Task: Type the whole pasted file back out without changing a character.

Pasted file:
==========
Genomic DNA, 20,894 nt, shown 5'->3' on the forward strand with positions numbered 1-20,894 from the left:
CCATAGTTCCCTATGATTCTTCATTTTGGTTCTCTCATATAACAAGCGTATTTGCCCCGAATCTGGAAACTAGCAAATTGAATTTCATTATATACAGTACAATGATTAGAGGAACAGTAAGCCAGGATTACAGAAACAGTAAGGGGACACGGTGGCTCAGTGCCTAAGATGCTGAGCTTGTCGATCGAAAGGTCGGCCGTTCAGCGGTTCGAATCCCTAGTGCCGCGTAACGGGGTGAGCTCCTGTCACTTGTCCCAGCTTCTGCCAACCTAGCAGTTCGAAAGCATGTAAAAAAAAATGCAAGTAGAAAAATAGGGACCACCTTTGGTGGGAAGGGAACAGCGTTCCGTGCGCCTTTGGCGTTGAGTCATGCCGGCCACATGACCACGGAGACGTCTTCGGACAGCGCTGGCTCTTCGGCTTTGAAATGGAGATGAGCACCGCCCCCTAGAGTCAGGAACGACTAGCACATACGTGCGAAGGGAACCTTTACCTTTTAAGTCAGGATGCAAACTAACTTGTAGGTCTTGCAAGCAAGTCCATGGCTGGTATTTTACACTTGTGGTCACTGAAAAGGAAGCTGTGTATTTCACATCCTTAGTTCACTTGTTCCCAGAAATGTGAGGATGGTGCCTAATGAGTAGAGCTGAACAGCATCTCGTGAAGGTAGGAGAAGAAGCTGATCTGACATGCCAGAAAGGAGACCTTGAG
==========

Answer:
Genomic DNA, 20,894 nt, shown 5'->3' on the forward strand with positions numbered 1-20,894 from the left:
CCATAGTTCCCTATGATTCTTCATTTTGGTTCTCTCATATAACAAGCGTATTTGCCCCGAATCTGGAAACTAGCAAATTGAATTTCATTATATACAGTACAATGATTAGAGGAACAGTAAGCCAGGATTACAGAAACAGTAAGGGGACACGGTGGCTCAGTGCCTAAGATGCTGAGCTTGTCGATCGAAAGGTCGGCCGTTCAGCGGTTCGAATCCCTAGTGCCGCGTAACGGGGTGAGCTCCTGTCACTTGTCCCAGCTTCTGCCAACCTAGCAGTTCGAAAGCATGTAAAAAAAAATGCAAGTAGAAAAATAGGGACCACCTTTGGTGGGAAGGGAACAGCGTTCCGTGCGCCTTTGGCGTTGAGTCATGCCGGCCACATGACCACGGAGACGTCTTCGGACAGCGCTGGCTCTTCGGCTTTGAAATGGAGATGAGCACCGCCCCCTAGAGTCAGGAACGACTAGCACATACGTGCGAAGGGAACCTTTACCTTTTAAGTCAGGATGCAAACTAACTTGTAGGTCTTGCAAGCAAGTCCATGGCTGGTATTTTACACTTGTGGTCACTGAAAAGGAAGCTGTGTATTTCACATCCTTAGTTCACTTGTTCCCAGAAATGTGAGGATGGTGCCTAATGAGTAGAGCTGAACAGCATCTCGTGAAGGTAGGAGAAGAAGCTGATCTGACATGCCAGAAAGGAGACCTTGAG